Sound Of Metal is nothing without its sound design. It’s a story about music and deafness—both auditory phenomena—and its success depends on being able to put you into the main character’s beat-up Converse. The film does accomplish that, thanks in part to its unique, first-person approach to sound. Darius Marder, making his feature directorial debut after writing The Place Beyond The Pines, clarifies in the press notes that “Deafness is not silence.” It’s an idea that he and sound designer Nicholas Becker express through modulations that reflect the nuances of hearing loss. Sometimes it sounds like we’re underwater; other times there’s a shrill, high-pitched hum around the perimeter of the dialogue. Combined with Riz Ahmed’s nuanced, naturalistic lead performance, the result is a palpably empathetic experience. But the film’s commitment to realism isn’t always an asset.
Ahmed stars as Ruben, the drummer for a moderately successful noise-metal group called Blackgammon. (If nothing else, movie band names prove how difficult it is to come up with a great one in real life.) The duo is loosely based on husband-and-wife sludge metal band Jucifer, who appeared in a since-abandoned project Marder edited back in 2009; their real-life counterparts don’t have any experience with hearing loss, but like Jucifer, Ruben and guitarist-vocalist Lou (Olivia Cooke) are a couple leading a blissfully nomadic existence, driving from show to show in their stylish vintage RV. In terms of realism, Sound Of Metal is the best depiction of touring life since Green Room, portraying the movie’s metalheads as laid-back jokesters in threadbare T-shirts whose intensity mostly manifests on stage. (Except for Ruben, but we’ll get to that in a minute.) We get some of that fire in the movie’s opening scene, where Ahmed and Cooke—with some coaching from noise artist Margaret Chardiet, a.k.a. Pharmakon–perform an avant-garde blend of spoken-word growling and blast beats over thundering guitar.
This immersive heavy metal ride-along doesn’t last long, though, as a deft bit of aural repetition reveals that Ruben is losing his hearing at an alarmingly swift rate. As broke musicians with no health insurance do, he goes to a pharmacy in the nearest town for help and is referred to a specialist who informs him that he’s already lost 75% of his hearing range, and if he wants to keep the other 25%, he needs to avoid loud sounds—i.e., give up the thing that gives his life meaning. This scene is where Ahmed’s performance really begins to shine, beginning with a subtle, seemingly involuntary widening of his eyes and reflexive swallow when he hears the news. If you’ve spent time in a subcultural community, you’ve met a guy like Ruben, a volatile, tightly wound person whose passion for extreme music is the only thing keeping them from plunging off of a cliff. Sound Of Metal amplifies this dynamic by making Ruben a recovering addict, whose rage-fueled internalizing of his new condition scares Lou enough that she insists they cancel the tour and head straight to a deaf sober living retreat. (They can keep going, Ruben desperately argues; she just needs to follow him, like a click track.)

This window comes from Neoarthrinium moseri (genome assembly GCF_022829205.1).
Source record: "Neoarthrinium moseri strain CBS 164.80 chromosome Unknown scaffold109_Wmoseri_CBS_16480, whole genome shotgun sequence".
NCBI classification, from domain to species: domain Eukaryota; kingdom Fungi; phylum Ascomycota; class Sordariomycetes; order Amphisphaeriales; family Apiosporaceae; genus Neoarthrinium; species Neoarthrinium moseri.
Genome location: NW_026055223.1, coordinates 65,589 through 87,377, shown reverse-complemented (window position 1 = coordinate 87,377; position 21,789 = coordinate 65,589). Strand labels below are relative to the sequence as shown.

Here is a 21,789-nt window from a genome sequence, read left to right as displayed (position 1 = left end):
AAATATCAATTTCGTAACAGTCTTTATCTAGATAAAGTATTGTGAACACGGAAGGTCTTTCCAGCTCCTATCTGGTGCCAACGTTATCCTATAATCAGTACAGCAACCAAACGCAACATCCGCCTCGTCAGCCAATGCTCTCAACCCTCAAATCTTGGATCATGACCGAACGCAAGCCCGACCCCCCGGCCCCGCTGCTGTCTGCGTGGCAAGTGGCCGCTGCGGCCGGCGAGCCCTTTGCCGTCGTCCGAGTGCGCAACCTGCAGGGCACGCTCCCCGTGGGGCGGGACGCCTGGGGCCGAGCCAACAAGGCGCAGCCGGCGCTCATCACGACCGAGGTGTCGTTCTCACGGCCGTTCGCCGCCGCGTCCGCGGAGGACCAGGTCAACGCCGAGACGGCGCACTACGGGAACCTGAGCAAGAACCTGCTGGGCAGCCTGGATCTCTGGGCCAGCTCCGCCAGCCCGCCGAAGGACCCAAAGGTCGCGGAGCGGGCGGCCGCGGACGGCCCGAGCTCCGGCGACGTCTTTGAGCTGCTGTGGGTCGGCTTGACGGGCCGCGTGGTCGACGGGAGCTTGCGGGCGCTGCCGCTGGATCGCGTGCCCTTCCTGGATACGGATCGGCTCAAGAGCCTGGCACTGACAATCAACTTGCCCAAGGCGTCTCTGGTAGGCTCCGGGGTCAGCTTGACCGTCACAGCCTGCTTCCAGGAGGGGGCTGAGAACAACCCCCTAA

The remaining three-quarters of the film is devoted to Ruben’s inner journey as he faces a choice: accept and adapt, or desperately cling to what’s been working for him so far. Joe (Paul Raci), the owner of the facility and a real-life metalhead, tries to steer Ruben in the former direction, gently reminding him that not everyone believes deafness is a handicap and that his fixation on getting enough money for the cochlear implant he thinks will solve all of his problems is not unlike an addict’s obsession with the next fix. An extended middle portion set at the facility, which also houses a school for deaf children, unfolds languidly and in near silence as characters converse in ASL (American Sign Language)—which is subtitled, along with captioning for the spoken dialogue for non-hearing viewers. Slowing the film to the speed of daily life in this community is a principled commitment to realism. But in terms of storytelling, this radical deceleration after the harrowing propulsion of the first half-hour feels like driving into a brick wall, creating suspicions that the script isn’t sure how to resolve the scenario it’s so carefully set up.
What keeps Sound Of Metal from wandering off into the wilderness is Ahmed’s performance, which remains compelling even when the script loses its narrative footing. (He’s so good, in fact, that Cooke’s screwed-up worry face seems a bit one-dimensional by comparison.) When he first arrives at Joe’s secluded farmhouse, Ruben is a vessel overflowing with frustration and sorrow, his eyes welling up with tears when he finally admits, “Today is not a good day.” Over the following weeks (or months? It’s difficult to say) the change in the character is reflected not only in Ahmed’s eyes but also in his posture, which changes from clenched to relaxed and open. He’s a seeker on a pilgrimage for inner peace, and it’s not clear if he ever quite finds it. But the important thing, as he learns from a series of gurus throughout Sound Of Metal, is to keep putting one foot in front of the other—or one stick in each hand, as the case may be.